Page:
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I'm currently working on a project where I need to be able to switch 7m of 9W/m LED strip (connected from both sides) using an Arduino with PWM. So the power of the led strip is about 63W at 12V. I have a plenty of IRF540N mosfets lying around but I need to calculate if I need a heatsink, or not. The intended circuit looks like this:

schematic

Note that I don't want the high current to flow on the tiny PCB traces, that's the purpose of the screw terminal.

I know that a logic level MOSFET would be better, but if I understand the datasheet correctly, IRF540N should be able to switch even much higher currents with 5V at the gate than I need. Or would using e.g. IRL540N make any difference?

Do I need a heatsink? If so, how to choose one properly? Is there anything else I should be worried of considering my circuit? Thanks in advance!

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  • \$\begingroup\$ Welcome to EE.SE! What does the datasheet say about RdsON at 5 V gate voltage? \$\endgroup\$ – winny Sep 1 '18 at 21:38
  • \$\begingroup\$ Thanks! It says 44mΩ at 10V. I don't see anything about 5V. \$\endgroup\$ – MSKL Sep 1 '18 at 22:34
  • \$\begingroup\$ Just want to comment that you are making a mistake by sticking with that FET. You can find one that doesn't need a heatsink. Something with just a few mOhms at 5V. \$\endgroup\$ – mkeith Sep 2 '18 at 6:33
  • \$\begingroup\$ @mkeith Sure thing! I just wanted to teach him how to read the Id-Vds graph to come to his own conclusion that it’s unsuitable. \$\endgroup\$ – winny Sep 2 '18 at 7:39
  • \$\begingroup\$ @mkeith So is there any general usage FET with low resistance? I found the IRL8113, which is weirdly dirt cheap. Would that be suitable? Or is there any well known general purpose N channel FET with low RdsON? \$\endgroup\$ – MSKL Sep 2 '18 at 13:55
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The IRF540 can have a gate threshold voltage of up to 4V according to the datasheet, so it would probably not be able to supply enough current for the LEDs to run close to 12V.

Actually, taking a closer look at the datasheet for the IRF540, figure 3, it seems that it would be more than adequate of driving a 5A load at 5V gate drive. I would try this if i were you. The heatsink is still necessary though!

The IRL540 on the other hand is more suitable as it is a logic level MOSFET. According to the datasheet, the RDS(on) is around 77mΩ.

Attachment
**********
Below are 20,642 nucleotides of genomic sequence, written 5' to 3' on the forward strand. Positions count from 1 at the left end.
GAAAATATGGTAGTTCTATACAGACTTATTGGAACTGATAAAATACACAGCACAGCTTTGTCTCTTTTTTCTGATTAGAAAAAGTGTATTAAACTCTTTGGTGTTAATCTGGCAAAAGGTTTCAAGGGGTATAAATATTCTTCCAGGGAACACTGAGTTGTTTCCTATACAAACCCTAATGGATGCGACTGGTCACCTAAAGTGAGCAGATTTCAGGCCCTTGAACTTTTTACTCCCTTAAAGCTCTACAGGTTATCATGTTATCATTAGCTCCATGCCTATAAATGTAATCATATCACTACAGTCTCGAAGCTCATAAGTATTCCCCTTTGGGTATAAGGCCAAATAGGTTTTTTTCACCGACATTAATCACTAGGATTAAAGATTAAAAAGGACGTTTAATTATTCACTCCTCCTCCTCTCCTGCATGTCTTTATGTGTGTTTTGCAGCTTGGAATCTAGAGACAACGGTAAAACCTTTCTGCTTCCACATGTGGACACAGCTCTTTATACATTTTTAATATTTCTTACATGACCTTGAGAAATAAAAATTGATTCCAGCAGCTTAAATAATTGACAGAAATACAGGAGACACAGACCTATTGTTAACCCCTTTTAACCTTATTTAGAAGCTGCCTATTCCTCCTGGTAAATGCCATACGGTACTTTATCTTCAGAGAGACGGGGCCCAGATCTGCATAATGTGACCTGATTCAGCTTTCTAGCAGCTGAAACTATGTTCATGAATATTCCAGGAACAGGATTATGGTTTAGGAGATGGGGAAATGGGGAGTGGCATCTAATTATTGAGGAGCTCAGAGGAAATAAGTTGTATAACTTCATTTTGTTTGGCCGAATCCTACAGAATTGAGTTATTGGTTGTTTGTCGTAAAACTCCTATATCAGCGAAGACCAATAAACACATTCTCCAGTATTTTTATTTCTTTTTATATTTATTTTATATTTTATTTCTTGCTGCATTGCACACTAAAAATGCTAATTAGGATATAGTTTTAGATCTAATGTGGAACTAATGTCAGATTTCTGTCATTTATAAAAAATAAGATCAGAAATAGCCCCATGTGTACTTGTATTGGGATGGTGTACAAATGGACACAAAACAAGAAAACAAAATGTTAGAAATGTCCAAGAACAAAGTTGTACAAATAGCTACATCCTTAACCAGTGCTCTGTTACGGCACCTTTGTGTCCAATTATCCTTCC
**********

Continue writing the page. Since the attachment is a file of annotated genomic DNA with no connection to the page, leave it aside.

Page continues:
63W at 12V equals 5.25A, lets just say 5A as there will be a small voltage drop across the MOSFET, and that will lower the current in the LEDs.

The dissipated power in the MOSFET will then be:

\$ P_{dissipated} =RDS_{on} *I^2\ = 77mΩ * 5^2 = \textbf{1.9W}\$

According to the datasheet, the junction to ambient thermal resistance is 62 °C/W

This means the MOSFETs temperature will increase with

\$1.9W * 62 °C/W = \textbf{117°C} \$ from ambient temperature.

Assuming 25°C degrees ambient, that will result in 142°C. That is still in spec assuming ideal condition.. But you know, the world is not ideal..

EDIT: I forgot to take into account that the on-resistance has an significant increase with temperature, so you should definitely put a heatsink on it!

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  • \$\begingroup\$ The answer is vague but implies that OP should get a heatsink. You still haven't answered it black on white, crystal clear, if OP should acquire one, and if so, how he should choose one. \$\endgroup\$ – Harry Svensson Sep 1 '18 at 22:20
  • \$\begingroup\$ @HarrySvensson: I've added a quick note \$\endgroup\$ – Linkyyy Sep 1 '18 at 22:24
  • \$\begingroup\$ Thanks for a clear answer, I'll probably go and stick with the logic level FETs. However, I don't understand the first paragraph. I'm using 5V logic, which is clearly above the threshold. Why is it not able to supply enough current then? \$\endgroup\$ – MSKL Sep 1 '18 at 22:30